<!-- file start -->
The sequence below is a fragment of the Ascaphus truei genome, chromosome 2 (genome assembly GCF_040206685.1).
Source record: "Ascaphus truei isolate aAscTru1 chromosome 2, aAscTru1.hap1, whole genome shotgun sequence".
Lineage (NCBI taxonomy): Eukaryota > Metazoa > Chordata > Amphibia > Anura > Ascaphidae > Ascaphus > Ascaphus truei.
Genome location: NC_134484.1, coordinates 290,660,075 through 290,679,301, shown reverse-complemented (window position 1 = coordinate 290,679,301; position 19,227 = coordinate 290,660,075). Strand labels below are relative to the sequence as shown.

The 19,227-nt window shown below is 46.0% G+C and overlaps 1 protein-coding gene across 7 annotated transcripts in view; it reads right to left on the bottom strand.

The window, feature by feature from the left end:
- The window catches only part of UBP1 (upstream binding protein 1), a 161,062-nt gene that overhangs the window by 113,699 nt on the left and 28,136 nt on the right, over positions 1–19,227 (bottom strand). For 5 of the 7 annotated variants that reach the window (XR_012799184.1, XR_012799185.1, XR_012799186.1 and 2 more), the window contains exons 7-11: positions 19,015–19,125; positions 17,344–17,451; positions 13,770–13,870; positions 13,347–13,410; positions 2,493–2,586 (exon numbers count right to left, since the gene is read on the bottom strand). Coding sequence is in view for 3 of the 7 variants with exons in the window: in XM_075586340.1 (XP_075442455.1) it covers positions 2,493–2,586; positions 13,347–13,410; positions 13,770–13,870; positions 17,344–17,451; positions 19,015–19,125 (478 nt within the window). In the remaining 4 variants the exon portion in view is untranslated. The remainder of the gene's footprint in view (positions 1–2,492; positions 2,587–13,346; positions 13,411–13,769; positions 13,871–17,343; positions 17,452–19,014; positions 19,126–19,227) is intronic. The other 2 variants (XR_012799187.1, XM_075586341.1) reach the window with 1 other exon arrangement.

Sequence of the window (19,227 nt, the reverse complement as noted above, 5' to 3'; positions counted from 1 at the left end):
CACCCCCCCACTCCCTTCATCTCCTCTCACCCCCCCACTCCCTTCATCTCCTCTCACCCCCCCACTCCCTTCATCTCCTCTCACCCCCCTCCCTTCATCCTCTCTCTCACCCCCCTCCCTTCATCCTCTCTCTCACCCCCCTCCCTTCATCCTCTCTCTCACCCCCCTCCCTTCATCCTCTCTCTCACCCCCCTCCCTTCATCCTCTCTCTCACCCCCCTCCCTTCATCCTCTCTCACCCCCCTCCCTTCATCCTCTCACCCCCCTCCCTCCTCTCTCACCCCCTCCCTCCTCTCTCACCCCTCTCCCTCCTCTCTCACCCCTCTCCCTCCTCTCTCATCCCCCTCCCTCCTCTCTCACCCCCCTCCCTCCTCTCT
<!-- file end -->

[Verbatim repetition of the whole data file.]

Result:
The sequence below is a fragment of the Ascaphus truei genome, chromosome 2 (genome assembly GCF_040206685.1).
Source record: "Ascaphus truei isolate aAscTru1 chromosome 2, aAscTru1.hap1, whole genome shotgun sequence".
Lineage (NCBI taxonomy): Eukaryota > Metazoa > Chordata > Amphibia > Anura > Ascaphidae > Ascaphus > Ascaphus truei.
Genome location: NC_134484.1, coordinates 290,660,075 through 290,679,301, shown reverse-complemented (window position 1 = coordinate 290,679,301; position 19,227 = coordinate 290,660,075). Strand labels below are relative to the sequence as shown.

The 19,227-nt window shown below is 46.0% G+C and overlaps 1 protein-coding gene across 7 annotated transcripts in view; it reads right to left on the bottom strand.

The window, feature by feature from the left end:
- The window catches only part of UBP1 (upstream binding protein 1), a 161,062-nt gene that overhangs the window by 113,699 nt on the left and 28,136 nt on the right, over positions 1–19,227 (bottom strand). For 5 of the 7 annotated variants that reach the window (XR_012799184.1, XR_012799185.1, XR_012799186.1 and 2 more), the window contains exons 7-11: positions 19,015–19,125; positions 17,344–17,451; positions 13,770–13,870; positions 13,347–13,410; positions 2,493–2,586 (exon numbers count right to left, since the gene is read on the bottom strand). Coding sequence is in view for 3 of the 7 variants with exons in the window: in XM_075586340.1 (XP_075442455.1) it covers positions 2,493–2,586; positions 13,347–13,410; positions 13,770–13,870; positions 17,344–17,451; positions 19,015–19,125 (478 nt within the window). In the remaining 4 variants the exon portion in view is untranslated. The remainder of the gene's footprint in view (positions 1–2,492; positions 2,587–13,346; positions 13,411–13,769; positions 13,871–17,343; positions 17,452–19,014; positions 19,126–19,227) is intronic. The other 2 variants (XR_012799187.1, XM_075586341.1) reach the window with 1 other exon arrangement.

Sequence of the window (19,227 nt, the reverse complement as noted above, 5' to 3'; positions counted from 1 at the left end):
CACCCCCCCACTCCCTTCATCTCCTCTCACCCCCCCACTCCCTTCATCTCCTCTCACCCCCCCACTCCCTTCATCTCCTCTCACCCCCCTCCCTTCATCCTCTCTCTCACCCCCCTCCCTTCATCCTCTCTCTCACCCCCCTCCCTTCATCCTCTCTCTCACCCCCCTCCCTTCATCCTCTCTCTCACCCCCCTCCCTTCATCCTCTCTCTCACCCCCCTCCCTTCATCCTCTCTCACCCCCCTCCCTTCATCCTCTCACCCCCCTCCCTCCTCTCTCACCCCCTCCCTCCTCTCTCACCCCTCTCCCTCCTCTCTCACCCCTCTCCCTCCTCTCTCATCCCCCTCCCTCCTCTCTCACCCCCCTCCCTCCTCTCT